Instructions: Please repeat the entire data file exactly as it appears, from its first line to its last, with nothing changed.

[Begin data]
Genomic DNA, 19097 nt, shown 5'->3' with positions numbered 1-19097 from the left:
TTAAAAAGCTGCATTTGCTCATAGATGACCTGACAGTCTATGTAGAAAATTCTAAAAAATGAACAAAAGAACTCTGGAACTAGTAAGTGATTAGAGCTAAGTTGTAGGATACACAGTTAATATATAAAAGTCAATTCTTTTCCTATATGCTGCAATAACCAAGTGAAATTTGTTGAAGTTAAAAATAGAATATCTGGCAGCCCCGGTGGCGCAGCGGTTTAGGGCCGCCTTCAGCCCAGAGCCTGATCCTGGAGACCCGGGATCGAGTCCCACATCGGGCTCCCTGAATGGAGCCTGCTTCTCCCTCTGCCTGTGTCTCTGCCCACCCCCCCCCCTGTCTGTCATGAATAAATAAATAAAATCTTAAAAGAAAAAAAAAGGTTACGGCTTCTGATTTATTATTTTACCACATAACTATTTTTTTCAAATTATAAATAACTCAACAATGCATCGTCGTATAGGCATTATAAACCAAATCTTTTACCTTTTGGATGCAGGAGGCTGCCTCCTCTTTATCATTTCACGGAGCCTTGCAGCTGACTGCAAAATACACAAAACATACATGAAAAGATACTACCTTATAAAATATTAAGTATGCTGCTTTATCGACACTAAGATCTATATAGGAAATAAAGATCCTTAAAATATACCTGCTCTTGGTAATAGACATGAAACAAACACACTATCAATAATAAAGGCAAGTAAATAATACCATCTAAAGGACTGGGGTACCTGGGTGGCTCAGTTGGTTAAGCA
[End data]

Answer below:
Genomic DNA, 19097 nt, shown 5'->3' with positions numbered 1-19097 from the left:
TTAAAAAGCTGCATTTGCTCATAGATGACCTGACAGTCTATGTAGAAAATTCTAAAAAATGAACAAAAGAACTCTGGAACTAGTAAGTGATTAGAGCTAAGTTGTAGGATACACAGTTAATATATAAAAGTCAATTCTTTTCCTATATGCTGCAATAACCAAGTGAAATTTGTTGAAGTTAAAAATAGAATATCTGGCAGCCCCGGTGGCGCAGCGGTTTAGGGCCGCCTTCAGCCCAGAGCCTGATCCTGGAGACCCGGGATCGAGTCCCACATCGGGCTCCCTGAATGGAGCCTGCTTCTCCCTCTGCCTGTGTCTCTGCCCACCCCCCCCCCTGTCTGTCATGAATAAATAAATAAAATCTTAAAAGAAAAAAAAAGGTTACGGCTTCTGATTTATTATTTTACCACATAACTATTTTTTTCAAATTATAAATAACTCAACAATGCATCGTCGTATAGGCATTATAAACCAAATCTTTTACCTTTTGGATGCAGGAGGCTGCCTCCTCTTTATCATTTCACGGAGCCTTGCAGCTGACTGCAAAATACACAAAACATACATGAAAAGATACTACCTTATAAAATATTAAGTATGCTGCTTTATCGACACTAAGATCTATATAGGAAATAAAGATCCTTAAAATATACCTGCTCTTGGTAATAGACATGAAACAAACACACTATCAATAATAAAGGCAAGTAAATAATACCATCTAAAGGACTGGGGTACCTGGGTGGCTCAGTTGGTTAAGCA